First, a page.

PETALING JAYA: The various campaigns encouraging people to support local products under Budget 2022 are crucial in helping to revive struggling businesses, experts said.
Malaysia Consumers Movement (MCM) deputy president Beninder Johl said it was important to continuously help small- and medium-sized enterprises (SMEs) sustain businesses and stimulate domestic economic recovery.
“It can be disastrous to neglect domestically produced products because whenever there is a global economic slowdown, countries relying heavily on imports bear the brunt. More money should be poured into this effort, and apart from public relations campaigns, money must be channelled directly into price promotions,” he told FMT.
He was commenting on finance minister Tengku Zafrul Aziz’s announcement that RM33 million would be allocated for several campaigns, including the Buy Malaysian Products, Mega Sales and the Khazanah Alam Industry programmes.
The RM33 million is to boost the production and purchase of local handicrafts and natural products.
“While public relations campaigns are helpful, price promotions can be very effective. Other activities that can help include product sampling activities.
“Multinational brands have huge budgets for this purpose, thus ensuring that their products are continuously picked by consumers. Without winning consumer preference and support, everything ends,” Johl said.
He added that as consumers, Malaysians must prioritise local products over imported ones because consumers could determine the level of success of SMEs.
“It’s an ecosystem which cannot be sustained without one another. Domestic economic growth depends on the choice consumers make, which is our collective responsibility towards national socio-economic growth,” he said.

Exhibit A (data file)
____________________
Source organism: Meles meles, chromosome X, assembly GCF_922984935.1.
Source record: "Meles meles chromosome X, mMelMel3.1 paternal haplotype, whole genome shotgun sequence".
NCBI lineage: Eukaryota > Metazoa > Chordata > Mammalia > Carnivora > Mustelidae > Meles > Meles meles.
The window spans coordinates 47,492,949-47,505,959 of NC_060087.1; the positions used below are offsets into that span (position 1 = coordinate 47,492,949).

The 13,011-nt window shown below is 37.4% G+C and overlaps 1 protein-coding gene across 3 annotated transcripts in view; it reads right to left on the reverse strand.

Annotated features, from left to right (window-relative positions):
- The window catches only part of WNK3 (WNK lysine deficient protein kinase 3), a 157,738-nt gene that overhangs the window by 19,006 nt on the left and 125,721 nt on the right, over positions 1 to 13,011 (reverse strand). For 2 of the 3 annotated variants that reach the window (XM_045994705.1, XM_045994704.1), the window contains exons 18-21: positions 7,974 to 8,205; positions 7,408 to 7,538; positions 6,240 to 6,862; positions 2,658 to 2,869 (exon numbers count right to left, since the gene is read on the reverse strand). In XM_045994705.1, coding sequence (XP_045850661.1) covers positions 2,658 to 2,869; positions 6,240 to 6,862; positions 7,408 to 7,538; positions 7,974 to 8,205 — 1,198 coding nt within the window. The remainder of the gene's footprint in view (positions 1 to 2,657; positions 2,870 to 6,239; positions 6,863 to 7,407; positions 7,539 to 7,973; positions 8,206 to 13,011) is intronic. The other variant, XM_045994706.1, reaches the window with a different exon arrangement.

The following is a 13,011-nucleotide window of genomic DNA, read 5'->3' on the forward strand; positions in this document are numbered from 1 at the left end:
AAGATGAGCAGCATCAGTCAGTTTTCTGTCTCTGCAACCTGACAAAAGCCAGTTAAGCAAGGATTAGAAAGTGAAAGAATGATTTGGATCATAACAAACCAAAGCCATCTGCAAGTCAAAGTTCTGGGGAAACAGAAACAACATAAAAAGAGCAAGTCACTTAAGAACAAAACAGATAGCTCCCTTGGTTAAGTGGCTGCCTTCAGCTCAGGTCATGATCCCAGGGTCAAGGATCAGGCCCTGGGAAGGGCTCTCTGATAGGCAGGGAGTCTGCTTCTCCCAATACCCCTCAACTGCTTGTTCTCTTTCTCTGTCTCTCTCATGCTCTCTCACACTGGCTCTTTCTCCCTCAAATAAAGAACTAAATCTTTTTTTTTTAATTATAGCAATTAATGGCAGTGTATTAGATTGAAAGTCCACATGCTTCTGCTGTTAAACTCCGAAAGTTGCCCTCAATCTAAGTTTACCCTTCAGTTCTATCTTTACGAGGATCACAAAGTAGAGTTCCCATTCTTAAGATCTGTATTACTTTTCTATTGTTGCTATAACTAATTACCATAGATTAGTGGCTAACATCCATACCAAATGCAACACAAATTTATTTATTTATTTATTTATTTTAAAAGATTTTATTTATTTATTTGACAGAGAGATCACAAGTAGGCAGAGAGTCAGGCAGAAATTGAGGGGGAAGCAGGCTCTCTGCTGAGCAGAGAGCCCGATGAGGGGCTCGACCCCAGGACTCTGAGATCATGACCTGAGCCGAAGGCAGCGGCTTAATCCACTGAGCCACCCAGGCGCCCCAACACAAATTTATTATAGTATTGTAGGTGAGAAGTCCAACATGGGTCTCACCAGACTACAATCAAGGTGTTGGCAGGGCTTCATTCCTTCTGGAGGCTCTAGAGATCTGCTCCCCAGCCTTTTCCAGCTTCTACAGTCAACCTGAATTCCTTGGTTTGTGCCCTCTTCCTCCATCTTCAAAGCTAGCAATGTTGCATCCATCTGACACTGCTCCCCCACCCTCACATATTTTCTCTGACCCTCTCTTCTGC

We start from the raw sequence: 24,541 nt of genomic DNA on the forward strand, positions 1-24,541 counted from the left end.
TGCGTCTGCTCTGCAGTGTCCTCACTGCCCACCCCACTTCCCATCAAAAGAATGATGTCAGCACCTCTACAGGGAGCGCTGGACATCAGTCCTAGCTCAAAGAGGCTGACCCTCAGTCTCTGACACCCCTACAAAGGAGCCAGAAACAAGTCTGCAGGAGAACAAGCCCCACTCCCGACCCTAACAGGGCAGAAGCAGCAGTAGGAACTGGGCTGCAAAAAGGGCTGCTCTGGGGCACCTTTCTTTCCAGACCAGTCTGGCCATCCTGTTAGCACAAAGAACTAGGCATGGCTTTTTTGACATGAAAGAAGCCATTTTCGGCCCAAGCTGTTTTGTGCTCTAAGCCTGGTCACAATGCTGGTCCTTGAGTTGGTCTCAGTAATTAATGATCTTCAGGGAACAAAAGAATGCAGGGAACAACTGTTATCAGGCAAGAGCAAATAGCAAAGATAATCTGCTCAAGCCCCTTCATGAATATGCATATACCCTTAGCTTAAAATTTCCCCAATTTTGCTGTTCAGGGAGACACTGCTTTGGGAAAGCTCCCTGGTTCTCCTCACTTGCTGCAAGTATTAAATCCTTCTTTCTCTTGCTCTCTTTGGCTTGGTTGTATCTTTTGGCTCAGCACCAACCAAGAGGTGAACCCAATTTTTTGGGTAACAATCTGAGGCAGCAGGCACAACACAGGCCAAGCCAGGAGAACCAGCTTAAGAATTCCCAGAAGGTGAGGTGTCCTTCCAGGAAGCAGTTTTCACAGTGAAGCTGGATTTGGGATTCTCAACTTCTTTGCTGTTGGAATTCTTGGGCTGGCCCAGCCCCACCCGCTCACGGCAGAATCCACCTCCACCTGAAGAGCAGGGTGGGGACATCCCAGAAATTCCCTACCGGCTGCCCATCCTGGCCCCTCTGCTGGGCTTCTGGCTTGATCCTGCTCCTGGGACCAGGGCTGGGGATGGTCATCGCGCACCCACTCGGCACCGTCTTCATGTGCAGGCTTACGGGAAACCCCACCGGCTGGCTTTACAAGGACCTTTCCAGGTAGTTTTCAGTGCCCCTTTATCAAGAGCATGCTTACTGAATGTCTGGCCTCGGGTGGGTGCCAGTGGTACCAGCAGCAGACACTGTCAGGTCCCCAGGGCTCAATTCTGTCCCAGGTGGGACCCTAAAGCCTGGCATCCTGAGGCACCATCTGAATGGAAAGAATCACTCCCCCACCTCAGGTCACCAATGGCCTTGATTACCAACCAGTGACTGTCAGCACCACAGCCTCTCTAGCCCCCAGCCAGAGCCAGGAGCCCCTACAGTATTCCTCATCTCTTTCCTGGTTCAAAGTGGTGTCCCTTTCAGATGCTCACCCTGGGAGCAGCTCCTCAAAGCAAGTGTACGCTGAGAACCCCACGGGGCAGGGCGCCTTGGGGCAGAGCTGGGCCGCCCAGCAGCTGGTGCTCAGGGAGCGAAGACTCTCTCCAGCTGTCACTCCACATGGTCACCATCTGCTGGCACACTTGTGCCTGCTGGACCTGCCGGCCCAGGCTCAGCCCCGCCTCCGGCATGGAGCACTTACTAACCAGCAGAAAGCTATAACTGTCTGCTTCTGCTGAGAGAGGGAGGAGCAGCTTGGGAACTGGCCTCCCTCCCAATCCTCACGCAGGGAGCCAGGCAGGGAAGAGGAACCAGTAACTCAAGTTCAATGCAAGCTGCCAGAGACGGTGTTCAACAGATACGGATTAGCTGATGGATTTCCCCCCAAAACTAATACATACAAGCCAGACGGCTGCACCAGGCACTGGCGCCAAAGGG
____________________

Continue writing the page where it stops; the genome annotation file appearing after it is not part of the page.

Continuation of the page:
Meanwhile, Federation of Malaysian Consumers Associations (Fomca) CEO Saravanan Thambirajah said such campaigns could help entrepreneurs expand marketing networks.
“Locally made products play a huge role in the nation’s economy. They contribute towards increasing gross domestic product.”
He noted that local SMEs played an important role in providing jobs and supporting economic growth.
Saying the RM33 million would help initiate support for the uptake of Malaysian products, Saravanan called for proper monitoring of how the funds were spent.
“A study should be conducted to evaluate the preferences of Malaysians and their expectations for locally-made products. This campaign is not new and has been implemented since the early 1980s. The RM33 million should be well spent,” he said.
Saravanan suggested that the funds should go towards the marketing of products online and improving the quality and safety of local products.
“Money should not be wasted on big billboards near highways, instead it should be focused more on putting the products in the people’s hands.
“The campaign should also have a council to look into how concrete action can be implemented, getting input from various industry players like Bank Negara Malaysia, the Economic Planning Unit, statistics department, and non-governmental organisations,” Saravanan said.